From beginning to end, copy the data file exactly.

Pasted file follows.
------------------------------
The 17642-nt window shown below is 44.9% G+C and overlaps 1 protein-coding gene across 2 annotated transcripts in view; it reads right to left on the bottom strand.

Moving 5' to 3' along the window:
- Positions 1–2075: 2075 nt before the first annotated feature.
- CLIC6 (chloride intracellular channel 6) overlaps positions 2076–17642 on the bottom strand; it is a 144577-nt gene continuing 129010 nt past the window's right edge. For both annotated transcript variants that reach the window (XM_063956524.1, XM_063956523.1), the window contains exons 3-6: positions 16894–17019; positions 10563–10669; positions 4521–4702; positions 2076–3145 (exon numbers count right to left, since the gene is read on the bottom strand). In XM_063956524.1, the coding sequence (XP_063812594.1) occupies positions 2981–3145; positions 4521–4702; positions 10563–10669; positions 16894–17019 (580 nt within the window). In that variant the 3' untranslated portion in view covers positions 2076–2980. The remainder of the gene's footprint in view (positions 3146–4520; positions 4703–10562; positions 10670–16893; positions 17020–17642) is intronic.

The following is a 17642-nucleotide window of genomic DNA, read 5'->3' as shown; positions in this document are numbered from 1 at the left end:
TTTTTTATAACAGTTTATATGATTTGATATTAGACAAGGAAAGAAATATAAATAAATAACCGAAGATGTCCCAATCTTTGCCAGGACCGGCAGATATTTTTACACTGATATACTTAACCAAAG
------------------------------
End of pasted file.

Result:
The 17642-nt window shown below is 44.9% G+C and overlaps 1 protein-coding gene across 2 annotated transcripts in view; it reads right to left on the bottom strand.

Moving 5' to 3' along the window:
- Positions 1–2075: 2075 nt before the first annotated feature.
- CLIC6 (chloride intracellular channel 6) overlaps positions 2076–17642 on the bottom strand; it is a 144577-nt gene continuing 129010 nt past the window's right edge. For both annotated transcript variants that reach the window (XM_063956524.1, XM_063956523.1), the window contains exons 3-6: positions 16894–17019; positions 10563–10669; positions 4521–4702; positions 2076–3145 (exon numbers count right to left, since the gene is read on the bottom strand). In XM_063956524.1, the coding sequence (XP_063812594.1) occupies positions 2981–3145; positions 4521–4702; positions 10563–10669; positions 16894–17019 (580 nt within the window). In that variant the 3' untranslated portion in view covers positions 2076–2980. The remainder of the gene's footprint in view (positions 3146–4520; positions 4703–10562; positions 10670–16893; positions 17020–17642) is intronic.

The following is a 17642-nucleotide window of genomic DNA, read 5'->3' as shown; positions in this document are numbered from 1 at the left end:
TTTTTTATAACAGTTTATATGATTTGATATTAGACAAGGAAAGAAATATAAATAAATAACCGAAGATGTCCCAATCTTTGCCAGGACCGGCAGATATTTTTACACTGATATACTTAACCAAAG